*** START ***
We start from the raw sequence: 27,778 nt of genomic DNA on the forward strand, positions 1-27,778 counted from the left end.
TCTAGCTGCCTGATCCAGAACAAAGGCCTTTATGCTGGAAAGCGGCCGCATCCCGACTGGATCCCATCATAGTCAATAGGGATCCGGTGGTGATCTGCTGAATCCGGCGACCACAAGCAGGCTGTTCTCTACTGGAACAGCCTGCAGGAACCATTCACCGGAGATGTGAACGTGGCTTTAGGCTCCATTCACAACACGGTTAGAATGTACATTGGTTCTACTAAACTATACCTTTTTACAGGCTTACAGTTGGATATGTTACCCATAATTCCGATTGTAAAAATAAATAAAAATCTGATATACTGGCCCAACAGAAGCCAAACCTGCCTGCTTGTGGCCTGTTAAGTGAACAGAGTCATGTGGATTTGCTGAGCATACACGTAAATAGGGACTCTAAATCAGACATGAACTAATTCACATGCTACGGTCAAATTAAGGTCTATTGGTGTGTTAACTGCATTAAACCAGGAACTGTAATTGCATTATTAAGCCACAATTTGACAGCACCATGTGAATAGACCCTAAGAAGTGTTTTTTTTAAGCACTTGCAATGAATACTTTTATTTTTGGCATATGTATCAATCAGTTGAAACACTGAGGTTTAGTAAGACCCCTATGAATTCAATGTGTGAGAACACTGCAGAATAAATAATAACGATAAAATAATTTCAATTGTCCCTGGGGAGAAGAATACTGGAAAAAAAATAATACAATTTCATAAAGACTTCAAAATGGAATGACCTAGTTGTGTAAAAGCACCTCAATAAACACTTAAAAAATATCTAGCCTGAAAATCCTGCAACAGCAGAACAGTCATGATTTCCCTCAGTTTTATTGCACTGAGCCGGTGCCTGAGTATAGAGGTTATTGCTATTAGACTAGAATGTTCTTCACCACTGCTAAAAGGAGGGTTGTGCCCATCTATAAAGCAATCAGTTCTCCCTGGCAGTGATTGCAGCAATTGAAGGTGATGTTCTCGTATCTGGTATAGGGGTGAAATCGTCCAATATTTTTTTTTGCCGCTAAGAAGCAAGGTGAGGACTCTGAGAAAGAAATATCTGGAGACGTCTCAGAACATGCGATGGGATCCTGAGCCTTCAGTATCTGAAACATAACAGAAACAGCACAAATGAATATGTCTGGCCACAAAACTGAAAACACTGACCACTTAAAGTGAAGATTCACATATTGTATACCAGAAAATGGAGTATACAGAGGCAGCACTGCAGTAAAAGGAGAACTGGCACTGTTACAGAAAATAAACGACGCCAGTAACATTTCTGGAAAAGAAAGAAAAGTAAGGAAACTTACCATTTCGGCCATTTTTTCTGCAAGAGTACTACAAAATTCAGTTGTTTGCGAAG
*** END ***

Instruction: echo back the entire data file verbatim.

We start from the raw sequence: 27,778 nt of genomic DNA on the forward strand, positions 1-27,778 counted from the left end.
TCTAGCTGCCTGATCCAGAACAAAGGCCTTTATGCTGGAAAGCGGCCGCATCCCGACTGGATCCCATCATAGTCAATAGGGATCCGGTGGTGATCTGCTGAATCCGGCGACCACAAGCAGGCTGTTCTCTACTGGAACAGCCTGCAGGAACCATTCACCGGAGATGTGAACGTGGCTTTAGGCTCCATTCACAACACGGTTAGAATGTACATTGGTTCTACTAAACTATACCTTTTTACAGGCTTACAGTTGGATATGTTACCCATAATTCCGATTGTAAAAATAAATAAAAATCTGATATACTGGCCCAACAGAAGCCAAACCTGCCTGCTTGTGGCCTGTTAAGTGAACAGAGTCATGTGGATTTGCTGAGCATACACGTAAATAGGGACTCTAAATCAGACATGAACTAATTCACATGCTACGGTCAAATTAAGGTCTATTGGTGTGTTAACTGCATTAAACCAGGAACTGTAATTGCATTATTAAGCCACAATTTGACAGCACCATGTGAATAGACCCTAAGAAGTGTTTTTTTTAAGCACTTGCAATGAATACTTTTATTTTTGGCATATGTATCAATCAGTTGAAACACTGAGGTTTAGTAAGACCCCTATGAATTCAATGTGTGAGAACACTGCAGAATAAATAATAACGATAAAATAATTTCAATTGTCCCTGGGGAGAAGAATACTGGAAAAAAAATAATACAATTTCATAAAGACTTCAAAATGGAATGACCTAGTTGTGTAAAAGCACCTCAATAAACACTTAAAAAATATCTAGCCTGAAAATCCTGCAACAGCAGAACAGTCATGATTTCCCTCAGTTTTATTGCACTGAGCCGGTGCCTGAGTATAGAGGTTATTGCTATTAGACTAGAATGTTCTTCACCACTGCTAAAAGGAGGGTTGTGCCCATCTATAAAGCAATCAGTTCTCCCTGGCAGTGATTGCAGCAATTGAAGGTGATGTTCTCGTATCTGGTATAGGGGTGAAATCGTCCAATATTTTTTTTTGCCGCTAAGAAGCAAGGTGAGGACTCTGAGAAAGAAATATCTGGAGACGTCTCAGAACATGCGATGGGATCCTGAGCCTTCAGTATCTGAAACATAACAGAAACAGCACAAATGAATATGTCTGGCCACAAAACTGAAAACACTGACCACTTAAAGTGAAGATTCACATATTGTATACCAGAAAATGGAGTATACAGAGGCAGCACTGCAGTAAAAGGAGAACTGGCACTGTTACAGAAAATAAACGACGCCAGTAACATTTCTGGAAAAGAAAGAAAAGTAAGGAAACTTACCATTTCGGCCATTTTTTCTGCAAGAGTACTACAAAATTCAGTTGTTTGCGAAG